September 2023

28 Sep 23

Genius crowdsources song lyrics by soliciting individual contributors to post their interpretations of the words they hear in songs. Google rather blatantly copied Genius’ crowdsourced lyrics for display at the top of Google search results, as proven by Google’s replication of Genius-coded digital watermarks. Genius alleges violation of the Genius Terms of Service which plainly forbid that which Google did. Genuis claims a massive drop in ad revenue caused by a plummeting of the numbers of users visiting the Genius sites as a result of Google’s actions.

Genius brought breach of contract and unfair competition claims against Google in New York state court. Google sought removal to federal court, claiming that Genius’ claims are redressable only via copyright, and only US district courts have jurisdiction for copyright claims. The US District Court for the Eastern District of New York granted the motion to remove the case from state court, refused remand, and promptly dismissed the claims with prejudice, on grounds of copyright preemption.

The Second Circuit Court of Appeals, in an unpublished opinion (ML Genius Holdings LLC v Google LLC, 2022), affirmed the ruling, and in the process called into question the enforceability of any contract governing the supply or exchange of data or information.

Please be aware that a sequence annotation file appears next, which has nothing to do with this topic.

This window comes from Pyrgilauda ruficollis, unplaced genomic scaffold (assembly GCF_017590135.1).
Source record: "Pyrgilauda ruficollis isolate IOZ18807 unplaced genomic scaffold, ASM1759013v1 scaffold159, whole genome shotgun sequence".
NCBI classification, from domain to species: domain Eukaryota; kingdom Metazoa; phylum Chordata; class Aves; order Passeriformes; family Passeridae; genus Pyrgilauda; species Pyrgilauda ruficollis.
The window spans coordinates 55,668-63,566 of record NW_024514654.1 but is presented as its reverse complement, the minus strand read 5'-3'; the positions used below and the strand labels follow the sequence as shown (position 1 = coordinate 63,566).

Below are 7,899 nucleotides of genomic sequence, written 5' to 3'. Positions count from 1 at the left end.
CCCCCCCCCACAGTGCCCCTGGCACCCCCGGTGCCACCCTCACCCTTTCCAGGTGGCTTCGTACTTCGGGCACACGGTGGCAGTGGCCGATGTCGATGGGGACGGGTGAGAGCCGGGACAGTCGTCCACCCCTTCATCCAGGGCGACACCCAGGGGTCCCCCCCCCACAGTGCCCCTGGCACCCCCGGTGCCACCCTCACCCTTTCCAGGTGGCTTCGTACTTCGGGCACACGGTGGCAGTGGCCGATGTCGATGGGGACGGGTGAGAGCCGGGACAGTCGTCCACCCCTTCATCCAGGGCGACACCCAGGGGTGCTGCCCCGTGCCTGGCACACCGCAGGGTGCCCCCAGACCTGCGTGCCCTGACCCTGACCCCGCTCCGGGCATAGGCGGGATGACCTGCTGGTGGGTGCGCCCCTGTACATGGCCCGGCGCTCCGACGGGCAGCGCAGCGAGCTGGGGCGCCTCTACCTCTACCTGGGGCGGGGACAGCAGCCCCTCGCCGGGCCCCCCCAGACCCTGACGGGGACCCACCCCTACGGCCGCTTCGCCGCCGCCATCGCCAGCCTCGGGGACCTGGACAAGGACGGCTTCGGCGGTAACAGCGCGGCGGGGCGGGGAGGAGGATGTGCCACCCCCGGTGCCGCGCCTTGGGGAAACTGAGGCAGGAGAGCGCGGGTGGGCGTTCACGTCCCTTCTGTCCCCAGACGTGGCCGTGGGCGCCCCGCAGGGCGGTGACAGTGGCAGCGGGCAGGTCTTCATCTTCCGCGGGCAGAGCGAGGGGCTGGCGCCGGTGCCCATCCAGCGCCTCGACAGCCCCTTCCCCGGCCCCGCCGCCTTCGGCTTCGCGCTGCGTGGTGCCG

14 Sep 23

Infuriating excerpt from What it Takes to Be a Trial Lawyer if You are not a Man by Lara Bazelon, The Atlantic, September 2018:

Last year, Elizabeth Faiella took a case representing a man who alleged that a doctor had perforated his esophagus during a routine medical procedure. Before the trial began, she and the defense attorney, David O. Doyle Jr., were summoned to a courtroom in Brevard County, Florida, for a hearing. Doyle had filed a motion seeking to “preclude emotional displays” during the trial—not by the patient, but by Faiella.

“Counsel for the Plaintiff, Elizabeth Faiella, has a proclivity for displays of anguish in the presence of the jury, including crying,” Doyle wrote in his motion. Faiella’s predicted flood of tears, he continued, could be nothing more than “a shrewdly calculated attempt to elicit a sympathetic response.”